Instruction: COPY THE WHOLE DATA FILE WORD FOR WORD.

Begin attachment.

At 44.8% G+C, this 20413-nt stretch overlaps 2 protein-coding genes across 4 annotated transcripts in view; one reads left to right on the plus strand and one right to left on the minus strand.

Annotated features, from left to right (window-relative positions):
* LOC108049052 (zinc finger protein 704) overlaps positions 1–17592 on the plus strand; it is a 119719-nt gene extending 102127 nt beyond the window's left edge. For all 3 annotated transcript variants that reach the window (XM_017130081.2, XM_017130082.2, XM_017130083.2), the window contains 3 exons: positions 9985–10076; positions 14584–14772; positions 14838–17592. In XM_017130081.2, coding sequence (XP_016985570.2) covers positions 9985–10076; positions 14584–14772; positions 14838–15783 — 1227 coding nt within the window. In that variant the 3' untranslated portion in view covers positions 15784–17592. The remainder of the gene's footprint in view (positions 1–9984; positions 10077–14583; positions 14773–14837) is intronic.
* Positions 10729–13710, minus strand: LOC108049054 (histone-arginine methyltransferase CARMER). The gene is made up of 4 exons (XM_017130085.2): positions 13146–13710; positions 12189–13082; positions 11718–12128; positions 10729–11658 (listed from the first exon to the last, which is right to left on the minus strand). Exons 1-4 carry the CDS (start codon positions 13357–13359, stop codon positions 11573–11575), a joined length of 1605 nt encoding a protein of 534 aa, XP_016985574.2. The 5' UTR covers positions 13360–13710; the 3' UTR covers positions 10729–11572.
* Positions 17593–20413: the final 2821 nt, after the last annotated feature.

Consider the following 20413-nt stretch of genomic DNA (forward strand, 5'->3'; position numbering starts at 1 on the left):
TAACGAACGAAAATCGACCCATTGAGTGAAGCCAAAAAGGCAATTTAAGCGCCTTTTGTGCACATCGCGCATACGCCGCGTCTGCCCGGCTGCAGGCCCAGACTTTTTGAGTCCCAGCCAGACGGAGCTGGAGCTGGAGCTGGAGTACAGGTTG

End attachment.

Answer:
At 44.8% G+C, this 20413-nt stretch overlaps 2 protein-coding genes across 4 annotated transcripts in view; one reads left to right on the plus strand and one right to left on the minus strand.

Annotated features, from left to right (window-relative positions):
* LOC108049052 (zinc finger protein 704) overlaps positions 1–17592 on the plus strand; it is a 119719-nt gene extending 102127 nt beyond the window's left edge. For all 3 annotated transcript variants that reach the window (XM_017130081.2, XM_017130082.2, XM_017130083.2), the window contains 3 exons: positions 9985–10076; positions 14584–14772; positions 14838–17592. In XM_017130081.2, coding sequence (XP_016985570.2) covers positions 9985–10076; positions 14584–14772; positions 14838–15783 — 1227 coding nt within the window. In that variant the 3' untranslated portion in view covers positions 15784–17592. The remainder of the gene's footprint in view (positions 1–9984; positions 10077–14583; positions 14773–14837) is intronic.
* Positions 10729–13710, minus strand: LOC108049054 (histone-arginine methyltransferase CARMER). The gene is made up of 4 exons (XM_017130085.2): positions 13146–13710; positions 12189–13082; positions 11718–12128; positions 10729–11658 (listed from the first exon to the last, which is right to left on the minus strand). Exons 1-4 carry the CDS (start codon positions 13357–13359, stop codon positions 11573–11575), a joined length of 1605 nt encoding a protein of 534 aa, XP_016985574.2. The 5' UTR covers positions 13360–13710; the 3' UTR covers positions 10729–11572.
* Positions 17593–20413: the final 2821 nt, after the last annotated feature.

Consider the following 20413-nt stretch of genomic DNA (forward strand, 5'->3'; position numbering starts at 1 on the left):
TAACGAACGAAAATCGACCCATTGAGTGAAGCCAAAAAGGCAATTTAAGCGCCTTTTGTGCACATCGCGCATACGCCGCGTCTGCCCGGCTGCAGGCCCAGACTTTTTGAGTCCCAGCCAGACGGAGCTGGAGCTGGAGCTGGAGTACAGGTTG